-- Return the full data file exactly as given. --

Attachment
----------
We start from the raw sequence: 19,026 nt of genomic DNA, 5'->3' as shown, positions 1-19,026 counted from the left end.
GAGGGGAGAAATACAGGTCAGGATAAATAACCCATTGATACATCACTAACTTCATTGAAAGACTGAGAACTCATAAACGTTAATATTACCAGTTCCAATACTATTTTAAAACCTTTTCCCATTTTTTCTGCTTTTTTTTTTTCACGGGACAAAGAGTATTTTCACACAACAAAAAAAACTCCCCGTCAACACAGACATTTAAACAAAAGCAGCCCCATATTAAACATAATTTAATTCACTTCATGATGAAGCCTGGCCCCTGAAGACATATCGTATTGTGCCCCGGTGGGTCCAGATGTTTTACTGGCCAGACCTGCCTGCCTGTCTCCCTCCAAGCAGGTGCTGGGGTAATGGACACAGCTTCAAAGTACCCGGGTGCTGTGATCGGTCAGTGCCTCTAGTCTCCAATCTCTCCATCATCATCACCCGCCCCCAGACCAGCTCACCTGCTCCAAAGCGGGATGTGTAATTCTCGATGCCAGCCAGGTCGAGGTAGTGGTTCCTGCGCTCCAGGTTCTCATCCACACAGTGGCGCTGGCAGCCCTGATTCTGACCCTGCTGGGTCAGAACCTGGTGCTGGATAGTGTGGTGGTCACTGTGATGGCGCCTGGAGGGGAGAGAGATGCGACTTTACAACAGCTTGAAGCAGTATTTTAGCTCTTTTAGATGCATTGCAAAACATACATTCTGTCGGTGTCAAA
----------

We start from the raw sequence: 19,026 nt of genomic DNA, 5'->3' as shown, positions 1-19,026 counted from the left end.
GAGGGGAGAAATACAGGTCAGGATAAATAACCCATTGATACATCACTAACTTCATTGAAAGACTGAGAACTCATAAACGTTAATATTACCAGTTCCAATACTATTTTAAAACCTTTTCCCATTTTTTCTGCTTTTTTTTTTTCACGGGACAAAGAGTATTTTCACACAACAAAAAAAACTCCCCGTCAACACAGACATTTAAACAAAAGCAGCCCCATATTAAACATAATTTAATTCACTTCATGATGAAGCCTGGCCCCTGAAGACATATCGTATTGTGCCCCGGTGGGTCCAGATGTTTTACTGGCCAGACCTGCCTGCCTGTCTCCCTCCAAGCAGGTGCTGGGGTAATGGACACAGCTTCAAAGTACCCGGGTGCTGTGATCGGTCAGTGCCTCTAGTCTCCAATCTCTCCATCATCATCACCCGCCCCCAGACCAGCTCACCTGCTCCAAAGCGGGATGTGTAATTCTCGATGCCAGCCAGGTCGAGGTAGTGGTTCCTGCGCTCCAGGTTCTCATCCACACAGTGGCGCTGGCAGCCCTGATTCTGACCCTGCTGGGTCAGAACCTGGTGCTGGATAGTGTGGTGGTCACTGTGATGGCGCCTGGAGGGGAGAGAGATGCGACTTTACAACAGCTTGAAGCAGTATTTTAGCTCTTTTAGATGCATTGCAAAACATACATTCTGTCGGTGTCAAA